Kingsley is on RAGBRAI 2023 route

Friday, March 17, 2023

KINGSLEY — The community of Kingsley will be the first town participants of RAGBRAI 2023 will stop at when the ride starts in July.

RAGBRAI bicyclists will depart from Sioux City on Sunday, July 22, and travel east on Woodbury County Road D-12 to Highway 140 into Kingsley.

From Kingsley, riders will travel on County Road C-66 to Washta, a meeting town, and Quimby before making its first overnight stop in Storm Lake.

The seven-day ride will have overnight stops in Storm Lake, Carroll, Ames, Des Moines, Tama-Toledo, and Coralville before ending in Davenport on Saturday, July 29.

The complete route was announced March 13.

Kingsley Mayor Rick Bohle said he had a good idea Kingsley would be on the route for 2023.

“We knew it was the 50th ride and they came through here on the first one and figured they might take the same route,” Bohle said.

“They say it’s supposed to be pretty big, expecting up to closer to 50,000 people this year, so being the first pass through time, that means we get all that,” he said. “It makes it fun but just to get them through town, get them a place to stop and take a break, and something to eat and then move on is a lot to do.”

Bohle and his brother served as co-chairs for the community when RAGBRAI came through in 2015.

Since that first ride in 1973, Kingsley has had RAGBRAI riders come through in 2001, 2010, and 2015.

“Yeah, we have some experience,” he said. “We know things we don’t want to do again. We figured out stuff like that.”

The Kingsley contingent will attend a meeting with RAGBRAI officials in Des Moines on April 1.

“We will hear any new rules and changes they may have made, and will pick that up and then kind of go off of what we did before and try to make it better than the last time,” Bohle said.

The mayor said most people in town are excited about hosting the ride again.

“We’ll get our committees set up so we can take free of all the logistics for it,” he said.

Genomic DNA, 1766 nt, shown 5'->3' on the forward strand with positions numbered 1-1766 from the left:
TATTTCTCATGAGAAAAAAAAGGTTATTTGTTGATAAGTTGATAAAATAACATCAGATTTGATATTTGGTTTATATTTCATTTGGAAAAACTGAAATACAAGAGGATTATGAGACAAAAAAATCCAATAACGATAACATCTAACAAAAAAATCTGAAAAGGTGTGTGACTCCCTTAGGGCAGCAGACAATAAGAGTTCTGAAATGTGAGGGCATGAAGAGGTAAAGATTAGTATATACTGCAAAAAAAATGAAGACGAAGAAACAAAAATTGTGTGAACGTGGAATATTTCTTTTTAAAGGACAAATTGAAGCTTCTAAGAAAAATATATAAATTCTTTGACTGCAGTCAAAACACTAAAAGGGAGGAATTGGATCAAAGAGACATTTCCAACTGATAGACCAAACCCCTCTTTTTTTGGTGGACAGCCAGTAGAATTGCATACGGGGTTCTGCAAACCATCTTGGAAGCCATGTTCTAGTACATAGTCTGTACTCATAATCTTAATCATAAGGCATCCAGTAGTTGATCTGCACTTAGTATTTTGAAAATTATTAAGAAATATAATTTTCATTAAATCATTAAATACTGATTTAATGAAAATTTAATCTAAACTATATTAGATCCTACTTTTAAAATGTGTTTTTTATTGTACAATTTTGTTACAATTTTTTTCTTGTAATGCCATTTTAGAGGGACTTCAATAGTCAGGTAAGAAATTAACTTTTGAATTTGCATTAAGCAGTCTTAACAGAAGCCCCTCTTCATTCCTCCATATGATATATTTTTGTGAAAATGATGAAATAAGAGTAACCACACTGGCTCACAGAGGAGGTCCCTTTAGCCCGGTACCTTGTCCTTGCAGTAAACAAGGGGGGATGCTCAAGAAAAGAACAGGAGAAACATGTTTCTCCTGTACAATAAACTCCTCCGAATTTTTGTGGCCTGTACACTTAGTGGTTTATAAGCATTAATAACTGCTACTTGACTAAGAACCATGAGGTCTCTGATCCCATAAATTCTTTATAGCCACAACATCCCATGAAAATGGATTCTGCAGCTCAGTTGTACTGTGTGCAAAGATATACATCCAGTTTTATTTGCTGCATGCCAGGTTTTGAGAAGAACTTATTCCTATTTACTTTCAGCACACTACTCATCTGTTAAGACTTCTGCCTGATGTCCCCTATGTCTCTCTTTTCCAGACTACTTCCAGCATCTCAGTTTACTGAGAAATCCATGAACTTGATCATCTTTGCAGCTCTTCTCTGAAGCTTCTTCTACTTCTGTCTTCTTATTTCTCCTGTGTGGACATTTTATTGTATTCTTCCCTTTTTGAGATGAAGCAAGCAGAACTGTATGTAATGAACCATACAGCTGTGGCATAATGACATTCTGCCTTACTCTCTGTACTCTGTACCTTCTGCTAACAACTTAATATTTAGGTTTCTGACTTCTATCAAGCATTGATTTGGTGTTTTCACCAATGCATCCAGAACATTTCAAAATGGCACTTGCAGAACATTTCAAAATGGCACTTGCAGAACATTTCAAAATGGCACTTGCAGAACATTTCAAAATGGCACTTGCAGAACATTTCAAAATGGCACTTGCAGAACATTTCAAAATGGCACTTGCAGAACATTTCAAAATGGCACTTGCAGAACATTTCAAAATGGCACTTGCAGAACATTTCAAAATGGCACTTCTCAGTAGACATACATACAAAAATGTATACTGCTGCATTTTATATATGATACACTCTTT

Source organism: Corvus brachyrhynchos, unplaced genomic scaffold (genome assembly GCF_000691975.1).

That will include everything from parking and space for vendors to set up, to making sure there are enough power sources.

“The last time they came through, we had set up temporary power, but we made services where they needed to be and left them for other events in town as well. So we’re kind of hard-wired into everything we need now and that will make it a bit easier,” he continued.

Bohle still remembers trying to cross a street in 2015 to get water to fill bottles for some riders.

“It was just a river of people going by, you could hardly get across the street, it was just crazy. I imagine this will be a little more hectic for a little while. But we’ll know what to do ahead of time this time around, and get everyone in and out safely,” he said.

Being the first stop on the ride, Kingsley residents can expect riders to come through town early, ready to have some breakfast and pie.

“Last time, we had riders coming into town at 6 a.m.,” he recalled. “And of course you have the other ones who lag behind and you try to get them out of town on time. It’s 45 miles to the overnight stop, so they will have a lot of riding to do that day,” he said.

The first day ride will cover 77 miles and includes a Mile of Silence. It is also Throwback Jersey Day.

According to the blog on the website,, “More than any other day on this year’s ride, Day 1 will mirror the original route in August 1973. Riders will travel to Kingsley, Washta and Quimby along many of the same roads that carried RAGBRAI founders and Register journalists John Karras and Donald Kaul and the 200 people who rode with them.”

Respond to this story

Posting a comment requires free registration: